Friday, 29 January 2016

A parcel for Anna Browne - Miranda Dickinson


Tuesday, 19 January 2016

The Bette Davis Club - Jane Lotter

The morning of her niece’s wedding, Margo Just drinks a double martini and contemplates the many mistakes she’s made in her fifty-odd years of life. Spending three decades in love with a wonderful but unattainable man is pretty high up on her list of missteps, as is a long line of unsuccessful love affairs accompanied by a seemingly endless supply of delicious cocktails.
When the young bride flees—taking with her a family heirloom and leaving behind six hundred bewildered guests—her mother offers Margo fifty grand to retrieve her spoiled brat of a daughter and the invaluable property she stole. So, together with the bride’s jilted and justifiably crabby fiancĂ©, Margo sets out in a borrowed 1955 red MG on a cross-country chase. Along the way, none of what she discovers will be quite what she expected. But it might be exactly what she’s been seeking all along.

I was drawn to this book by the title and the fact that for once the main character was in my age bracket.
I wasn't sure when I began to read it  that I was going to like this book or even want to finish reading it. I kept on with it and wondered when the title of the book "The Bette Davis Club" was going to become apparent.
Then something happened - and I started to love this book. It has so many different levels to it and so many other facets than those in the synopsis. I think my turning point was when Margo pitched up in the middle of a Women's golfing tournament combined with a lesbian convention! Margo also becomes a rather clever sleuth which I loved.
The book could be seen as a light hearted one, but I felt there were some very serious subjects being broached just beneath the surface, and you could chose whether to contemplate them or just staying floating above.
Although the book did the "flipping back to past" thing - for once I was glad it did. Margo became a different person in my eyes once you saw where she had come from, and glimpsing the past that had shaped her and her friend Dottie.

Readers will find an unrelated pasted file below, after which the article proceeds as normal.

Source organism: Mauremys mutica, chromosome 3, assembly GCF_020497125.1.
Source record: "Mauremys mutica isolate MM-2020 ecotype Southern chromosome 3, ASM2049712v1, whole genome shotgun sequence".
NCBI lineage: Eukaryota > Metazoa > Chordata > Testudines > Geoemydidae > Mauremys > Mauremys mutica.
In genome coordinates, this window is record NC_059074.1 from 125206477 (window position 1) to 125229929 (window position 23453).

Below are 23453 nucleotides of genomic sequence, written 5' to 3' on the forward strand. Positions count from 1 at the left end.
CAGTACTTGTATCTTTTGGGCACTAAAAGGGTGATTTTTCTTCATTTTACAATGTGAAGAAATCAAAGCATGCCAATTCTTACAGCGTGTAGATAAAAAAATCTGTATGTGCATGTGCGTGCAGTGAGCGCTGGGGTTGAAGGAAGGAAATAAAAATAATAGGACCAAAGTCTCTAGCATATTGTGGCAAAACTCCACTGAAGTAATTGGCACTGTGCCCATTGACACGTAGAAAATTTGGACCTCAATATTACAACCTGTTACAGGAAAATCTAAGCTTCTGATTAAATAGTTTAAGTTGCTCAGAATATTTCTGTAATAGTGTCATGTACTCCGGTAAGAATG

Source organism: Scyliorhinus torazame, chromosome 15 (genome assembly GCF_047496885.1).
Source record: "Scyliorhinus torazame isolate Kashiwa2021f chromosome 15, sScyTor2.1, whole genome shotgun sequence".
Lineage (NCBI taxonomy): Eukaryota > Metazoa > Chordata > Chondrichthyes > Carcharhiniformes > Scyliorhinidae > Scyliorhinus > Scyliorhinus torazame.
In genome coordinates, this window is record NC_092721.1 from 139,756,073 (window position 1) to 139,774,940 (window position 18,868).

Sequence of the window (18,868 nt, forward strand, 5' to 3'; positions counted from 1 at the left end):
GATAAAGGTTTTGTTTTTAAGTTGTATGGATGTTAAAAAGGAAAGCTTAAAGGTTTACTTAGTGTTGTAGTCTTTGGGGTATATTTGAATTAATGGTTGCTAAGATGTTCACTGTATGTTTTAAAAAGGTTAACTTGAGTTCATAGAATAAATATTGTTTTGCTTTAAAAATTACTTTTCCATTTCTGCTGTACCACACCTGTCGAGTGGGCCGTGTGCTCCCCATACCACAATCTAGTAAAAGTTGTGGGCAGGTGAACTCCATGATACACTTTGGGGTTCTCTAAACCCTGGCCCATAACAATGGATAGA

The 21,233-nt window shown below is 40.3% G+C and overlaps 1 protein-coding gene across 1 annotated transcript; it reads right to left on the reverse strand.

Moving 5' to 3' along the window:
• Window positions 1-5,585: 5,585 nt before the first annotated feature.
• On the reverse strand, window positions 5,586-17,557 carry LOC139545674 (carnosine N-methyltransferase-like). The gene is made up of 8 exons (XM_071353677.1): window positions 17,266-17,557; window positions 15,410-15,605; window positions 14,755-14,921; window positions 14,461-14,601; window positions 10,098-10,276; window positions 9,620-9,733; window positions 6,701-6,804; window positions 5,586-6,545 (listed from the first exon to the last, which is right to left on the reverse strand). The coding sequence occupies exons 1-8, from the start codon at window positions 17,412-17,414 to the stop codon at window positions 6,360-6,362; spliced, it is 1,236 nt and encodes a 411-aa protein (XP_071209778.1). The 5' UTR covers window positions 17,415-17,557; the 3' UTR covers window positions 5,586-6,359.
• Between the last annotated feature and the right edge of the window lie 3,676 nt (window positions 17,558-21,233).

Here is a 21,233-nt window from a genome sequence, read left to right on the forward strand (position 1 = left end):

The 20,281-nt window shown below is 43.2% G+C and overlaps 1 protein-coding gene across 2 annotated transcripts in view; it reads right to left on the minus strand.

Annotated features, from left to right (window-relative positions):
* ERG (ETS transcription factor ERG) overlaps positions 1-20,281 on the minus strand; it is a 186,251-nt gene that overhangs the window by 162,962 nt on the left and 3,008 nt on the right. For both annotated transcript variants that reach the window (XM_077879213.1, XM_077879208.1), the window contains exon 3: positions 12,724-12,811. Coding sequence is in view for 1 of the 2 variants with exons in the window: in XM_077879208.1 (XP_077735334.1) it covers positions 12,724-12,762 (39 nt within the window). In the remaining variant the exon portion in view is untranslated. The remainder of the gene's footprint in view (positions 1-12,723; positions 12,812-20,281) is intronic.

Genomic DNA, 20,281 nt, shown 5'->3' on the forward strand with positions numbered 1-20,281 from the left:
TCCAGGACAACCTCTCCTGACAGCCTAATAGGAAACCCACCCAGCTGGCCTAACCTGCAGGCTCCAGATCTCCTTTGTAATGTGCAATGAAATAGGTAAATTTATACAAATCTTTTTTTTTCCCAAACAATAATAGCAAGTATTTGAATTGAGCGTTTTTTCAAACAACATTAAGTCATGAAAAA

Just to say that the Bette Davis Club does get explained - but don't count the pages - it takes some time to get to. 
It is sad that the author is no longer with us, I am sure she would have written some more wonderful books.
I'm giving this book 4 out of 5 stars.
My thanks go to Netgalley for a free ecopy of this book to review.

Monday, 18 January 2016

The Readers of Broken Wheel Recommend Blog Tour

The International Bestseller. 
Once you let a book into your life, the most unexpected things can happen...
Broken Wheel, Iowa, has never seen anyone like Sara, who travelled all the way from Sweden just to meet her pen pal, Amy. When she arrives, however, she finds that Amy's funeral has just ended. Luckily, the townspeople are happy to look after their bewildered tourist—even if they don't understand her peculiar need for books. Marooned in a farm town that's almost beyond repair, Sara starts a bookstore in honor of her friend's memory. All she wants is to share the books she loves with the citizens of Broken Wheel and to convince them that reading is one of the great joys of life. But she makes some unconventional choices that could force a lot of secrets into the open and change things for everyone in town. Reminiscent of The Guernsey Literary and Potato Peel Pie Society, this is a warm, witty book about friendship, stories, and love.